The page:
There’s a lot of things that changed when I got sober.
I stopped waking up hungover.
I stopped eating whole cloves of garlic to mask the booze on my breath before my husband got home from work.
I stopped ignoring my kids.
I stopped feeling hopeless and helpless and like the only thing I was really good at was hurting the people that loved me over and over again.
I stopped avoiding myself in the mirror.
I stopped watching the news first thing in the morning, looking for any signs of the destruction I may have caused during a blackout.
Eventually, I even stopped smoking.
But some things have stayed the same.
This morning, I reached for my bottled water, unscrewed the cap, and before I took a sip, I cautiously sniffed the contents.
During the very last leg of my drinking days, I began using water bottles to hide the crystal clear vodka I had started to rely on, proud of myself at the time for coming up with such a brilliant plan.
(They don’t call the brutal cycle of active alcoholism insanity for nothing you know).
Now, so many years later, I still cannot bring myself to trust the contents of my water bottles, regardless of where they may have come from. Straight from the shelf of my local grocery store; fresh out of the package of my Costco-sized case; directly from the hands of my 10-year-old son. It doesn’t matter; I uncap and check them all.
It sounds crazy, I know.
After all, it’s been over 7.5 years since I last replaced the water in my bottles with vodka.
But if you’ve been where I’ve been, you never want to go back there again.
I imagine this little serving of paranoia is here to stay, for the duration of my lifetime.
I welcome it with open arms, my life no longer filled with empty promises and shallow apologies.
Just tiny doses of potentially socially awkward “better safe than sorry’s” instead.
I’ll take it.
6 Replies to “Alcoholism: I Still Sniff My Water Bottles”
Take it for what it is–your body and mind’s natural defense against going back. I can’t ever thank you enough for your genuine and frank talk about a subject so many regard with shame and taboo. There is another autism blogger that I follow who also has spoken openly about her recovery. Its powerful words, no less powerful, poignant, and life-changing than the words you share on your family’s autism journey.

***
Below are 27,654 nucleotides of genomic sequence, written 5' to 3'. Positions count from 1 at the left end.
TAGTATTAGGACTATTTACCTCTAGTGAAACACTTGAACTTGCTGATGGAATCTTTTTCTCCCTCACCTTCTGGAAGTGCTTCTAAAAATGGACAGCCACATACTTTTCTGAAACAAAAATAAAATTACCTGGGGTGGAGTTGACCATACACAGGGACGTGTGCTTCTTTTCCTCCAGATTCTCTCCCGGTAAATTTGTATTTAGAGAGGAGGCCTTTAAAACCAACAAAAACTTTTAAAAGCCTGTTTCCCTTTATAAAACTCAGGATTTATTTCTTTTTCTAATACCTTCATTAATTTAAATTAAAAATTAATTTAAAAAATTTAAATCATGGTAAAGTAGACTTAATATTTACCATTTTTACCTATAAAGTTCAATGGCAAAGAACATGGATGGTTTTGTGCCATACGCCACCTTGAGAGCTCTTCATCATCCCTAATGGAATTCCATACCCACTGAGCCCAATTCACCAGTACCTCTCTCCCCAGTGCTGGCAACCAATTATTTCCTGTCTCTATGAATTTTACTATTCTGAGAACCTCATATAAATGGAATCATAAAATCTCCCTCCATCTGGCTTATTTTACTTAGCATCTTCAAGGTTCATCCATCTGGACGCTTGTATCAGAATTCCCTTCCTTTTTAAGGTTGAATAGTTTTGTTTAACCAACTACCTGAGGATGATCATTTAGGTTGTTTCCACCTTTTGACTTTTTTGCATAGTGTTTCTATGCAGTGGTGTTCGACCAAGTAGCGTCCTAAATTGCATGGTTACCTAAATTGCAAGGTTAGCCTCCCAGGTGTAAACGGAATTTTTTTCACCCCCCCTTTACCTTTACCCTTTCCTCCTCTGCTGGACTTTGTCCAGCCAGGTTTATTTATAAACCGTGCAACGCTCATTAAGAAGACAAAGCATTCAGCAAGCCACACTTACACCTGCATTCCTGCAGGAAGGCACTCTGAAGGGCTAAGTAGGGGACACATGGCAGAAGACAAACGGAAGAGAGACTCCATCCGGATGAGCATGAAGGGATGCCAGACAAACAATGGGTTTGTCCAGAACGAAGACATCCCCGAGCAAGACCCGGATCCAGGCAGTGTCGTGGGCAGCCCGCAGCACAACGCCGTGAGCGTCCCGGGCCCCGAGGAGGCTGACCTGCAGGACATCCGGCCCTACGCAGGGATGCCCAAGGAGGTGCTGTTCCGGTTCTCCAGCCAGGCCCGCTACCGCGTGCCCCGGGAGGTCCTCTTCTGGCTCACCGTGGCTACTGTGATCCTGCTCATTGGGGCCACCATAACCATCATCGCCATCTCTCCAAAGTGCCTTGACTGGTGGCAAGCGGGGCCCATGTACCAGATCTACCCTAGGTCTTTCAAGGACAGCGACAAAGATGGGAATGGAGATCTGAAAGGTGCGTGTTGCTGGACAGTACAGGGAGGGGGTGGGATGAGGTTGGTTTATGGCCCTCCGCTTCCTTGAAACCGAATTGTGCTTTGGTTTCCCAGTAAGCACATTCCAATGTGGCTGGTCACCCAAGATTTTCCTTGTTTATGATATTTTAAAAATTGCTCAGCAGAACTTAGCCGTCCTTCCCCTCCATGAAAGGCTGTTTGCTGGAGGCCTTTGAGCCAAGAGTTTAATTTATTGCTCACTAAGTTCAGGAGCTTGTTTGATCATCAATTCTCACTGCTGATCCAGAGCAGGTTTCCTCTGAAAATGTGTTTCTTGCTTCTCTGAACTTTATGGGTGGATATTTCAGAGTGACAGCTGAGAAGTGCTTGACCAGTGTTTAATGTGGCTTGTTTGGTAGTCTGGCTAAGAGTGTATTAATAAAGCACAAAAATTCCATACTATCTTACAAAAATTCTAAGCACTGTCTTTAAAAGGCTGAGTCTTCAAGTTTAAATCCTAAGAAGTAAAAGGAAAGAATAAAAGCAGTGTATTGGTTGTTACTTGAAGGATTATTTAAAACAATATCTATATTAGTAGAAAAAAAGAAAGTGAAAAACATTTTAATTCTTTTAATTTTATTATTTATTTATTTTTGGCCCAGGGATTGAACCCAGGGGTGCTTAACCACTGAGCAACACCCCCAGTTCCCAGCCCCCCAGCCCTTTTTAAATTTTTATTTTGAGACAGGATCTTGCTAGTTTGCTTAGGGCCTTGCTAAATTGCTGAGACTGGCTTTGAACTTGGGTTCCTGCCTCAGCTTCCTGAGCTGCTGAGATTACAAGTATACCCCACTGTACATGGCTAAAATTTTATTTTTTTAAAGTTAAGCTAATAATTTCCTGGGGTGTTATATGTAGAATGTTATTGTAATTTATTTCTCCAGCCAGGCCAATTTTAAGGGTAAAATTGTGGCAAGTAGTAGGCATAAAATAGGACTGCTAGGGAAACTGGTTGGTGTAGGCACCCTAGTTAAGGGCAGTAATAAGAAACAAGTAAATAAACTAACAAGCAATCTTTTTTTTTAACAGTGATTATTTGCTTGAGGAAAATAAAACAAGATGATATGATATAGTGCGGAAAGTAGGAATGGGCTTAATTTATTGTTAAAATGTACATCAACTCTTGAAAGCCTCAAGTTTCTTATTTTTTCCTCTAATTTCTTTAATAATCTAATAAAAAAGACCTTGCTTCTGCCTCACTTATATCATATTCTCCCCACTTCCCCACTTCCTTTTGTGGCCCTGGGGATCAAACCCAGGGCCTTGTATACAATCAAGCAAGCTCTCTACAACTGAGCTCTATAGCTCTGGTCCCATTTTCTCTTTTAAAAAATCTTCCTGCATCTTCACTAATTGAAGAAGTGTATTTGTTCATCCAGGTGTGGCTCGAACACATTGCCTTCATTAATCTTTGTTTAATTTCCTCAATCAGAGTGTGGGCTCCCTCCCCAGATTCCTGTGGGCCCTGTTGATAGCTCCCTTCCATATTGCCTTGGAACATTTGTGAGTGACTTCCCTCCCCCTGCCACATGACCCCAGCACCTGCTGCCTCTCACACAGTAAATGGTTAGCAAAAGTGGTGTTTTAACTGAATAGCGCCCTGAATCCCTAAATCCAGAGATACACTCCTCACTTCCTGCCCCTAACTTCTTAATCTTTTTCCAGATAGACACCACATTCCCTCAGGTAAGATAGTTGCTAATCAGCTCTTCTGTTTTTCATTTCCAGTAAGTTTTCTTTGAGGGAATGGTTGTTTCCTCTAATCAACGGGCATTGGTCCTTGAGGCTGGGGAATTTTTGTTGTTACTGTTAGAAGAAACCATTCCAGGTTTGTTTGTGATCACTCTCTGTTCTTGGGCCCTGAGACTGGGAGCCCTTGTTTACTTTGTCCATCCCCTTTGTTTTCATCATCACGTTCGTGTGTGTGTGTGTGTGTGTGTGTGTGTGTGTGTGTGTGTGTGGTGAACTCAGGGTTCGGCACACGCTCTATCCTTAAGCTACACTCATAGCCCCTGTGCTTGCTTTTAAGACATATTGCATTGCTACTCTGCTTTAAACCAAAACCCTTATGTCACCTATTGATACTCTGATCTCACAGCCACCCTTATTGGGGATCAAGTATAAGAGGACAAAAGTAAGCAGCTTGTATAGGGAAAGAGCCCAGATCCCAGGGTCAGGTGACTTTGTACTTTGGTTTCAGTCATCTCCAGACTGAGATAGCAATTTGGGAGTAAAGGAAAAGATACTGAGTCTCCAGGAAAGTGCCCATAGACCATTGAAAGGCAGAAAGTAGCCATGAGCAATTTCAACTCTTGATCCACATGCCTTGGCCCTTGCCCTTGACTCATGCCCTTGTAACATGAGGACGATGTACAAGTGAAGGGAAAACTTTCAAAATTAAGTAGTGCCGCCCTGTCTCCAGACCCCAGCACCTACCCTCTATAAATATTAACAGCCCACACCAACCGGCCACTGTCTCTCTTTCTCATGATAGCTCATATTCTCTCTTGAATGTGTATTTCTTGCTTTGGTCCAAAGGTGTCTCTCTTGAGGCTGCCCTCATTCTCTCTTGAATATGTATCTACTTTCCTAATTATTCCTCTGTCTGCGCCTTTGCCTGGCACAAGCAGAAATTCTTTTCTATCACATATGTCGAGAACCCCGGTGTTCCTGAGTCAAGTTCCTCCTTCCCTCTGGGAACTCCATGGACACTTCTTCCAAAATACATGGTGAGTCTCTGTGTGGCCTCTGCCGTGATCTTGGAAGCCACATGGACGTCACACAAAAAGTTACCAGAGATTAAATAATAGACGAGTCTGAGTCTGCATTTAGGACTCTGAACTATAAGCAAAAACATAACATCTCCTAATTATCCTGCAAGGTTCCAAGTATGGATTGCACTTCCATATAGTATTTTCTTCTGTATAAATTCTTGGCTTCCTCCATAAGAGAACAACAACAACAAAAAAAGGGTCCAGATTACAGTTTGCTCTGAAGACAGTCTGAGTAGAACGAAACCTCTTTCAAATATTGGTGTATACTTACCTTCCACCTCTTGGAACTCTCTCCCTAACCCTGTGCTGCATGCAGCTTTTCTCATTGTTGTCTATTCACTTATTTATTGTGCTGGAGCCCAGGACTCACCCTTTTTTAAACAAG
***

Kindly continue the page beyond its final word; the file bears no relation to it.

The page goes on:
daughter of an alcoholic
I loved this, Jo. Sniff away…I love that the result is scentless, not senseless. Continuously proud of you.
I do similar things, like double check labels and sniff travel mugs. We must be litter mates! Thank you for being willing to say out loud what is floating around in my head!
Jo you are truly an inspiration to all. I have not been down that exact rabbit hole you were in I was the one 3 doors down using other substances. I got clean long before I had children, I did revisit that hole when my children were very young just to see if I could and I can’t and won’t go back there ever again. When I open a Sweet and Low packet I check the contents, powdered sugar and even super fine baking sugar. Call me paranoid, call me crazy but I have my fair share of demons and they cannot come back into my life.
It has been 12 years since I was down the rabbit hole and I am thankful for everyday since.
Be well dear lady and know we share more than just Autism.
awesome 7.5 years! Love the hope you share with all of us … you take the shame away and bring the reality of hope and nobody has to live like that anymore. You are helping those who struggle in silence … autism and active alcoholism together truly suck.
this is awesome. i am coming up on 8 years myself and there are things i still do now that i did when i first got sober, and probably always will. i embrace those things…they remind me what’s waiting for me if i ever make the decision to turn back. thanks for writing this. 🙂